Look Inside Umpqua Bank

It’s been awhile since I talked about banks. A couple of weeks ago, I took some pics of the inside lobby of the Umpqua branch I usually bank at. They’re up on Capitol Hill, on Broadway by All Pilgrims Church.

First, they have three wireless stations. I couldn’t take a picture, because all three were in use, and I didn’t want to invade people’s privacy. But you can just come in, sit down, and use the wireless at my bank. I don’t think you have to have an account there to do it either.

And when you stop by the bank, you can have some coffee or tea.

Have a cup!

 

 

 

 

 

 

 

 

 

Then, just a few feet down from the coffee bar is the golden “bat phone”. I don’t know what they really call it. It’s gold color, and you can reach anyone in a department by picking up the receiver and pressing a single button. And I do mean anyone. Seriously. Pressing 8 will connect you to the bank president.

I haven’t tried it yet. Behold the bat phone for yourself:

Call Us!

 

 

Really, Call Us!

So that’s a quick look inside my new bank. Coffee, wireless, and their very own bat phone. 🙂 Remember, they also give me chocolate every time I deposit money. What’s not to like?

I know I left Well’s Fargo for moral reasons, but the coolness factor at my bank is also worth it. If you haven’t moved to a new bank yet, I highly recommend Umpqua. If you are worried about not having unlimited access to ATMs, ask yourself: how often you get cash at ATMs? If you’re like me, you get more of your cash back at registers during daily activities.

Seriously. It’s time to realize that money is much more accessible than it used to be. ATMs are not the key to cash anymore: your pin number is. Our money moves faster than we do, and no one should charge us to hold onto it. These are things it’s taken me years to learn, and there’s so much more I don’t understand.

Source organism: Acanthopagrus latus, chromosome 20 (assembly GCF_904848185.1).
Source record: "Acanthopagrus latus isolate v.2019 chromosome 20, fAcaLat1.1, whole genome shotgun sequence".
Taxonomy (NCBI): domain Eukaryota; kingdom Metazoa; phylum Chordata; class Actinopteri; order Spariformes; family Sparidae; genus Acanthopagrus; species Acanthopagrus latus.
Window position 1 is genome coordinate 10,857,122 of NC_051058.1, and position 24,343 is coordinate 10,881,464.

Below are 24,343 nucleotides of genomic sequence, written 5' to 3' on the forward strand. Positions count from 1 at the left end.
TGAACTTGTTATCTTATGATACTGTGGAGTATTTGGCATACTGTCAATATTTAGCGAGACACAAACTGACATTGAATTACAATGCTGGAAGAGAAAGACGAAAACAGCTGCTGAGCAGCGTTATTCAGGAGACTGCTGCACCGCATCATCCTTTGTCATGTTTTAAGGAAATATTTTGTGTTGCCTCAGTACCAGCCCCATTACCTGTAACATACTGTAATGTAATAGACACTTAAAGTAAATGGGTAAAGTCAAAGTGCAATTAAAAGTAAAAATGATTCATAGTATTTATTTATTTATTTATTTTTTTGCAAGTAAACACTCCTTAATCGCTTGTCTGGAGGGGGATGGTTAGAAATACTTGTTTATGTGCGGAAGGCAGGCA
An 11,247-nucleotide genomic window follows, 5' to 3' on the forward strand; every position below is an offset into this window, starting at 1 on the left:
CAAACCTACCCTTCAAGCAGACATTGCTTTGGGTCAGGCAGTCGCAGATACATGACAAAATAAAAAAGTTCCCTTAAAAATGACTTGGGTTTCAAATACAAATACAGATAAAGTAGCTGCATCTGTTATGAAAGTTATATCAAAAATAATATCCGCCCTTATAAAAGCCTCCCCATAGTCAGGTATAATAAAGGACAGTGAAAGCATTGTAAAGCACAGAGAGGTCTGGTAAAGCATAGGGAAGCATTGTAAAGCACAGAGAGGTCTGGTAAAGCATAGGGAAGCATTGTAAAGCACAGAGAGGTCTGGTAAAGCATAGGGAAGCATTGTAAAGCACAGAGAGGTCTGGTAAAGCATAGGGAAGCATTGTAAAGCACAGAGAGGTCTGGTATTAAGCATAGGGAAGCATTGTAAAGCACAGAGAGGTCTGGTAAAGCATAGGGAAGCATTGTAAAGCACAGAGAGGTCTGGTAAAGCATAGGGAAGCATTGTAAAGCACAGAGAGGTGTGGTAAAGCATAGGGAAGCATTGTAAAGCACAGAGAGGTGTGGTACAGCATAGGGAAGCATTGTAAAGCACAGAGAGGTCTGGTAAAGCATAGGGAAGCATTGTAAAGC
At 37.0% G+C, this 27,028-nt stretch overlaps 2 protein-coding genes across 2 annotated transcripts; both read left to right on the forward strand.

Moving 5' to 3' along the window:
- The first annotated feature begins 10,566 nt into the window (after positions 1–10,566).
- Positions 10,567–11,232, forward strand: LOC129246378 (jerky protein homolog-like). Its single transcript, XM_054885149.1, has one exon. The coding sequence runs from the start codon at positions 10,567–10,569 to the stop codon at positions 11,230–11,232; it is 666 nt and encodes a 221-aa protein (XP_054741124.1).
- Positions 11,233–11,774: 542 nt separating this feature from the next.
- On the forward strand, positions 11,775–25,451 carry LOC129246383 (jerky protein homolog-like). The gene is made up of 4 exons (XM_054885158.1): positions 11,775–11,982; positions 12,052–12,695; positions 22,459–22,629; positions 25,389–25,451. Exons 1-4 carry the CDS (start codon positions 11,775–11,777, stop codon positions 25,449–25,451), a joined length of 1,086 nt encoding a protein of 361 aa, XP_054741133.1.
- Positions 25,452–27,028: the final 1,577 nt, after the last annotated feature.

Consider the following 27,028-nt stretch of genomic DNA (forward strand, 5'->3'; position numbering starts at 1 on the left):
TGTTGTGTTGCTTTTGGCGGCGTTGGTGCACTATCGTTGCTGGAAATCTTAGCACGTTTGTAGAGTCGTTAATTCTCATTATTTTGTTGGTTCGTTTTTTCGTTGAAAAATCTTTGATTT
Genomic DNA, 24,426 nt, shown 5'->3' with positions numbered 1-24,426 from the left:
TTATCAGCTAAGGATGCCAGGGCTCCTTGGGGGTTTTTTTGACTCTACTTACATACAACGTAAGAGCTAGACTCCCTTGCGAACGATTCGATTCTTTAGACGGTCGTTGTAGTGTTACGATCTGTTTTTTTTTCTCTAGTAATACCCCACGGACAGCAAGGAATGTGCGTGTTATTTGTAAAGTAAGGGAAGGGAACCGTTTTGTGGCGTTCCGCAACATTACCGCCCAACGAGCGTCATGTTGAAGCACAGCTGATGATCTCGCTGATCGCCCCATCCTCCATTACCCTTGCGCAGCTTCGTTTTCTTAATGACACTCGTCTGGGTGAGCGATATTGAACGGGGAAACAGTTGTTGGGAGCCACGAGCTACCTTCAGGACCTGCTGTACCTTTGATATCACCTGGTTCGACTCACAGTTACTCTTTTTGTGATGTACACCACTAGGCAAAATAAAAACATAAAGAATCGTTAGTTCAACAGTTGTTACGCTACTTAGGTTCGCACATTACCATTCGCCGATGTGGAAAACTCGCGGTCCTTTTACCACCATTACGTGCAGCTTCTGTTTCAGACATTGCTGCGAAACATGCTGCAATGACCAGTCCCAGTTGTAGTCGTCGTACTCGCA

Do yourself a favor. Experiment with your mobility. Open a secondary, online only bank account. Switch to a credit union or local bank. Try something to shake up the idea that “bricks and machines” are vital to financial existence. It’s scary, but worth it.

Umpqua Branches Update

Ok, I didn’t look hard enough. My bank has WAY more than two branches. They’re all over Washington, Oregon, Nevada, and Northern California. In Seattle alone they have about 15 branches, around one branch in each neighborhood.

Check it out for yourself: http://www.umpquabank.com/locator/new/

Starting May 4th: Wells Fargo fee waivers now even harder to get

I got a message in my inbox from Wells Fargo the other day. Starting May 4th, transferring money back and forth between linked accounts will no longer be an easy way to waive their $10 monthly fee. Now you have to either have more money, or juggle things around like this:
“You can waive the current $10 monthly service fee when you have three additional linked accounts or services (such as a Wells Fargo debit card, savings account, online banking or direct deposit) and one of the following:

  • Maintain a $1,500 minimum daily balance, OR
  • Maintain a qualifying monthly direct deposit of $500 or more1, OR
  • Maintain a monthly automatic loan payment from this Package checking account to a Wells Fargo home equity/personal loan or line of credit, or Wells Fargo Home Mortgage® loan”         (Source: my Wells Fargo message inbox)

I’m not staying. As soon as my May “Qualifying Direct Deposit” (SSDI) drops in, I’ll be closing my Wells account for good. Of course, there’s another big reason to get out that I just found out about last week.

Wells Fargo is the second largest stockholder in a private prison company called GEO Group. Now, full disclosure, I worked for six months at a private juvenile prison in Missouri. Even though they pretended to care about the kids and rehabilitating, it was still an awful place. And the private adult prisons are worse.

So next week I better go back up to BECU again and see if they’ll let me open an account. Because it’s not just about the fees. I could waive those with my direct deposit. I cannot let my money support private prisons, especially since I know better.

If you want to read the full fee message, it’s below the fold. I’ve included for an FYI, and because I know there are other folks like me who skim stuff and throw it out. This one’s important. Thanks to the customer service folks who put it back for me. 🙂

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